According to the SDSU website it is a “diverse student, faculty and community initiative promoting dialogue and understanding about conflict zones through experiential education.”
Fellowships, fundraisers and $580 from Associated Students funded the trip. Those selected were able to raise more than 80 percent of the trip’s total cost, which amounts to about $16,000.
The students will stop in Washington, D.C., where they will meet with experts from the U.S. Department of State’s Middle East Partnership Initiative and the U.S. Institute of Peace before flying abroad.
They will then spend approximately two weeks learning about Palestinian and Israeli culture by dining withfamilies and residents, communicating with officials and community members and delving into the entertainment and nightlife.
“We’re prepared to be humbled,” SDSU OTI President Lori Carrillo said.
Carrillo, a political science graduate student at SDSU, spent months preparing for the trip. She and fellow OTI members studied the various cultural, religious and political nuances of the area and consulted with other members who visited the region several times.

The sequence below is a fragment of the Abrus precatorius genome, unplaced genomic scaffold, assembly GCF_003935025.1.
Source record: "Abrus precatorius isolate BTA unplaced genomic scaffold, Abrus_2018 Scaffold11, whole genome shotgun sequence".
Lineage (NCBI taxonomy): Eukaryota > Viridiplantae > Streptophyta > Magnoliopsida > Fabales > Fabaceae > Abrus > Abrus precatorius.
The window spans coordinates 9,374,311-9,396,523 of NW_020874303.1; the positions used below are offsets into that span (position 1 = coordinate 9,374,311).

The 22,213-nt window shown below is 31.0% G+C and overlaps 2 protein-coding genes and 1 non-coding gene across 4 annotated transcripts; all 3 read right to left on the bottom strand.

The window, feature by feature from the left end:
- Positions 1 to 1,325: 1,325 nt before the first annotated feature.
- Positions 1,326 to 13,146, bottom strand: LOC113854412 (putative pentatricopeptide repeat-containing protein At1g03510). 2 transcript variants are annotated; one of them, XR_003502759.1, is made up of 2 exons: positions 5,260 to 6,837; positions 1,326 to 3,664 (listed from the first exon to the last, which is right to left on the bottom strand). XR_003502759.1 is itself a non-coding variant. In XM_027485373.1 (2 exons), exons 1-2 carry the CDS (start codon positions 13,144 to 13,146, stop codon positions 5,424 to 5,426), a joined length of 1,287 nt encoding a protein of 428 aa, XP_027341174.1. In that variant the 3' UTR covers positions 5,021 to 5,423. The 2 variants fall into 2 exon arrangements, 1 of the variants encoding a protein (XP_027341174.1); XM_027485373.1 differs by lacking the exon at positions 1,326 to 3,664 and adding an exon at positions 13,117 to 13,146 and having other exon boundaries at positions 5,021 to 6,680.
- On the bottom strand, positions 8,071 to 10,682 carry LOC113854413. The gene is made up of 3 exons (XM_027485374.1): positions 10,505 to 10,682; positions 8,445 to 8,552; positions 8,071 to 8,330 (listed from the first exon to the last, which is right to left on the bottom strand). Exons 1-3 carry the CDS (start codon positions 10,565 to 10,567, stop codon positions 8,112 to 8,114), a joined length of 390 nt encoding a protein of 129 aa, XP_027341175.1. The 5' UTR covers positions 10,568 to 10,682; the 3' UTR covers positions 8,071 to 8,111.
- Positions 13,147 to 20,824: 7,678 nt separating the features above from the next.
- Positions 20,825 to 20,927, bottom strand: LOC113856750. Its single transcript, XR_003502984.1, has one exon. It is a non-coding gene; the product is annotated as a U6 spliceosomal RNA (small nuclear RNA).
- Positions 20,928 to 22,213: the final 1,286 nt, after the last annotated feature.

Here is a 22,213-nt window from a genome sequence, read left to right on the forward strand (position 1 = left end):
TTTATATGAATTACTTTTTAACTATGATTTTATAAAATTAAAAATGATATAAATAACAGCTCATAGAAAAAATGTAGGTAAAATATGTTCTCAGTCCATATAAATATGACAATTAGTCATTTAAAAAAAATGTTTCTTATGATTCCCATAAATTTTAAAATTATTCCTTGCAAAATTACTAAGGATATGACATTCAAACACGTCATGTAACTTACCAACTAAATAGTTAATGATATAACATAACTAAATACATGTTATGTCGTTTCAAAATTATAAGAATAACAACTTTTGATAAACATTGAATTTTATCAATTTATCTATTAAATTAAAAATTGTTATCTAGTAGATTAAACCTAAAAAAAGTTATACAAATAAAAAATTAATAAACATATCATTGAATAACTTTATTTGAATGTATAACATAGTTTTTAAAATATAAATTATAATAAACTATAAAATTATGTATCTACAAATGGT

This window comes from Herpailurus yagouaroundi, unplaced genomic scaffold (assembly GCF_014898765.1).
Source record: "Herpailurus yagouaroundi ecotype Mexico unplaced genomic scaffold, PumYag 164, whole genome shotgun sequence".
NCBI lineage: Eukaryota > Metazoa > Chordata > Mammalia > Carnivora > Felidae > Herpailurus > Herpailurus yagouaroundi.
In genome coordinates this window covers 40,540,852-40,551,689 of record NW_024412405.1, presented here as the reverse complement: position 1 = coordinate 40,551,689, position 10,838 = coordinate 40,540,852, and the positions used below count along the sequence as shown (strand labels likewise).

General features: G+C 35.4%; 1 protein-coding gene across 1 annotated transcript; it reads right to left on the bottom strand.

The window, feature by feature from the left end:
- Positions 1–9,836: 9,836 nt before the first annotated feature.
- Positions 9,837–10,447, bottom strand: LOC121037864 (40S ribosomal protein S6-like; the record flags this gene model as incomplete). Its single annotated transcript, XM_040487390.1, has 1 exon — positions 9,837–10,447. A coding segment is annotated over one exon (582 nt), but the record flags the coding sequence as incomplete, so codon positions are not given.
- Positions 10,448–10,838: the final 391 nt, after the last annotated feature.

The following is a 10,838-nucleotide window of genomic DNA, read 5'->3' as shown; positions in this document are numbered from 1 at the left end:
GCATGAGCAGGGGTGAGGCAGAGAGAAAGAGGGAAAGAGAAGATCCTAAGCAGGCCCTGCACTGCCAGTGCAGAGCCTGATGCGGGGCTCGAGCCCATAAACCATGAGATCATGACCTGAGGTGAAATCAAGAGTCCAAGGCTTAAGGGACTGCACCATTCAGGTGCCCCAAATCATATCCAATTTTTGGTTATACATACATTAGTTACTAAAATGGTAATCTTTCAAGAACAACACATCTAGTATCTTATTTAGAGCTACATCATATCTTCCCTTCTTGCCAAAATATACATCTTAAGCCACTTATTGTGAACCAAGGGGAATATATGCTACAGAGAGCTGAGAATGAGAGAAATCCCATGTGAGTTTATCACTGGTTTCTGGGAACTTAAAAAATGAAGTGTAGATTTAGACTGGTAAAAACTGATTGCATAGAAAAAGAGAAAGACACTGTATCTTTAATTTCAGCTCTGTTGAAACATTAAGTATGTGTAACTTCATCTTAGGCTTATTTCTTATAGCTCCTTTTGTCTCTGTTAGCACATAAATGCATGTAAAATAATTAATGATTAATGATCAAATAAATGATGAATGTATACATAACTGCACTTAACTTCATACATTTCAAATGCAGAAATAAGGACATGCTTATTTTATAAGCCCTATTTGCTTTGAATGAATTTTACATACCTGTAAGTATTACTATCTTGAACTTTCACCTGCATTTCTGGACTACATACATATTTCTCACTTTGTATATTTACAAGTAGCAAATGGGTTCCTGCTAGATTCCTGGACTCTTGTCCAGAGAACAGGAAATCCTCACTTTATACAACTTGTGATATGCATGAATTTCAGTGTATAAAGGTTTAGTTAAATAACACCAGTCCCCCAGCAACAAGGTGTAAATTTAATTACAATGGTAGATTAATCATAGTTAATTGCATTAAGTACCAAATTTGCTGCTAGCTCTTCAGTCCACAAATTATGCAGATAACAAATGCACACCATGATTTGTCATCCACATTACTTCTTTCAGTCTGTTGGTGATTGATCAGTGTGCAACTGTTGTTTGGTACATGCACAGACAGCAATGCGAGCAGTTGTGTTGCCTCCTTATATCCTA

However, the complexities of the Israeli-Palestinian conflict cannot be fully understood unless multifaceted perspectives are considered through travel, says OTI public relations representative Sandy Chavez. Chavez, a political science junior who also traveled the area, says her goal is to form a developed opinion of the conflict based on education, knowledge and immersion.
“In order to form an opinion, we need to be informed,” Chavez said.
With such knowledge, she hopes to find a peaceful solution she can share with students and the community.